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Research Case studies

Addressing Sexual Bullying Across Europe

Our work

The Addressing Sexual Bullying Across Europe (ASBAE) project, was a two-year EC Daphne-funded project, co-led by Dr Kate Milnes and Dr Tamara Turner-Moore, that took place from January 2013-2015.

The ASBAE project focused on sexual bullying (encompassing sexual harassment, homo- and bi-phobic bullying and transphobic bullying) amongst young people across five European countries (Bulgaria, Italy, Latvia, Slovenia and UK). Working in partnership with young people (aged 13-18) the project team conducted research with 253 young people and 37 professionals in the field of child education and protection about their understandings and experiences of sexual bullying and their ideas for tackling it.

Drawing upon the research findings, the project team worked with young people to develop a resource (the ACT Pack) which can be used to train young people to deliver (with the support of adult facilitators) peer-led workshops on sexual bullying. The ACT Pack contains both a set of training materials and a set of workshop activities. The training materials comprise a set of small group activities designed to prepare young people for the experience of delivering a workshop on sexual bullying to their peers. The workshop materials in the ACT Pack comprise of a range of interactive activities that can be delivered by the trained young people to their peers. The activities are designed to raise awareness of sexual bullying amongst young people and also to provide them with strategies for dealing with this.

Our impact

The intervention was piloted with 130 young people, with very positive feedback, and then launched at the project conference in 2015 to c100 stakeholders. The ACT pack intervention was made available to the general public in the five countries via the project website and in the first twelve months post-project, it received 430 downloads, with over 5,000 visitors to the website. All five partners have continued to implement modules from the intervention or to produce new initiatives based on the findings of the ASBAE research. In 2017/2018 partners provided training to 1,200 teachers and engaged more than 5,000 pupils in activities from the ACT pack.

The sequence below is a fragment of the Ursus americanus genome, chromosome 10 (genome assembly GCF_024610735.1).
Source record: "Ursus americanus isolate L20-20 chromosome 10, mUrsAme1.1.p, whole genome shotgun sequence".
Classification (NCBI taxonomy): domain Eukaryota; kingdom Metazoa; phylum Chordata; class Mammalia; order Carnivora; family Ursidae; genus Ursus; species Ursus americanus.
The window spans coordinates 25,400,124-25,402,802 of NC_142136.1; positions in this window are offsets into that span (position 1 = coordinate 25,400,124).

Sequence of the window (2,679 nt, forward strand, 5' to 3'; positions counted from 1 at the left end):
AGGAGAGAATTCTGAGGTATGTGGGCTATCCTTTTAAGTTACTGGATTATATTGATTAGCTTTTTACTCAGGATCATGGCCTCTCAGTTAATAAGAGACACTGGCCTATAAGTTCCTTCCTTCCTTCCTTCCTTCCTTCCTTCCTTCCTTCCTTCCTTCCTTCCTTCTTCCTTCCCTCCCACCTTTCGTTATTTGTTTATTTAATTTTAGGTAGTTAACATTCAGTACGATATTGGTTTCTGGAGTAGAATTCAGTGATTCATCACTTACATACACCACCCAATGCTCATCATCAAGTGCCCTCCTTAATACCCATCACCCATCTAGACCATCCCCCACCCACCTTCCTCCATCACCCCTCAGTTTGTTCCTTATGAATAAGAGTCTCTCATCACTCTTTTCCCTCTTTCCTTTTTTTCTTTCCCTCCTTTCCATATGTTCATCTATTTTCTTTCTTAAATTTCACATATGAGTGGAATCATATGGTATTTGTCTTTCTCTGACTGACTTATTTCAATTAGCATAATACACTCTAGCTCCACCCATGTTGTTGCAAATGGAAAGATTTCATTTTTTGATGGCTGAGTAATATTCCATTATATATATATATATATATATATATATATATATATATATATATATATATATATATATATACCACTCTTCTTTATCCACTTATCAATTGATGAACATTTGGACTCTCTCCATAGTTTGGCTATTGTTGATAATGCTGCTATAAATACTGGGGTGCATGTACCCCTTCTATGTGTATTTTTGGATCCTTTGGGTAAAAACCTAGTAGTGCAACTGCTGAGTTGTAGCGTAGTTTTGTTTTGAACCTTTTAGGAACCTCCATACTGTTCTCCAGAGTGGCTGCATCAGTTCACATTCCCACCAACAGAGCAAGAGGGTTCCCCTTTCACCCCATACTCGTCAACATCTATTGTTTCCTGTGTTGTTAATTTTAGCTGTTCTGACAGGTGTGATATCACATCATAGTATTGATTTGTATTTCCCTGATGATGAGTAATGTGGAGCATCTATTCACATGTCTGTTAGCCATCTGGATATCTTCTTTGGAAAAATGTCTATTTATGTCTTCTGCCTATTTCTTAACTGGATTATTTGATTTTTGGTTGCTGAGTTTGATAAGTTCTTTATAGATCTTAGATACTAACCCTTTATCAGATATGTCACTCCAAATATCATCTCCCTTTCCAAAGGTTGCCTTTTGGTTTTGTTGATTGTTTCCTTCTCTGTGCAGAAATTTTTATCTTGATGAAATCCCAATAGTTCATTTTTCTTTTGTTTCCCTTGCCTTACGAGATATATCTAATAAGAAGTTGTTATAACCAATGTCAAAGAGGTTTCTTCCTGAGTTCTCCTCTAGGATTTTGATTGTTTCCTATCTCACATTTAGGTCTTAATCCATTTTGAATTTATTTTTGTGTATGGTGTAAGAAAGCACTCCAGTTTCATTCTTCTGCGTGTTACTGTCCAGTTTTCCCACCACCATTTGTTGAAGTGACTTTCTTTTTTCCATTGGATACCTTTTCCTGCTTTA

The project’s products have also been disseminated beyond the countries involved in the project through organising and participating in multi-country seminars and round table discussions to present the ACT pack to professionals in other European countries (e.g. the ACT pack was presented to participants from Lithuania, Estonia and Latvia during the Baltic States Round table Meeting on Preventive Youth Work with a Gender Perspective, which took place from 5th-6th February 2015 in Riga, Latvia). The project has enabled the partnership to influence policymakers and to contribute to new legislation around sexual bullying. For example, in the UK, the ASBAE project’s research findings were discussed in the House of Commons by Greg Mulholland MP and Schools Minister Nick Gibb MP. In Italy, the Ministry of Education is considering the possibility of publishing the ACT pack on its website as a tool for raising awareness of and preventing sexual bullying and Pepita (our Italian partner) is currently in discussion with the person responsible for education in the region of Lombardy to include specific articles related to the prevention of sexual bullying in the new law the region is writing to prevent bullying and cyberbullying. On 1st February 2016, a presentation was given about the ACT pack at the Italian Parliament in Rome and then for the Lombardy regional government (January, 2017). In May 2016, the ASBAE project team submitted written evidence to the Women and Equalities Committee’s inquiry into sexual harassment and sexual violence in schools. This evidence is published on the Women and Equalities Committee’s website and cited in the inquiry report which was published in September 2016. In November 2018, Dr Turner-Moore and Dr Milnes presented and discussed (as invited panel members) the findings of the ASBAE project at the inaugural conference of the national Ben Cohen Stand Up Foundation charity as part of National Anti Bullying Week.

This is a very serious issue, our schools should be places where children can feel safe and secure. The research from Leeds Beckett University shows a worryingly high number of young people suffer sexual bullying at school, so clearly there is a lot more we can and should be doing to support young people and properly tackle this issue.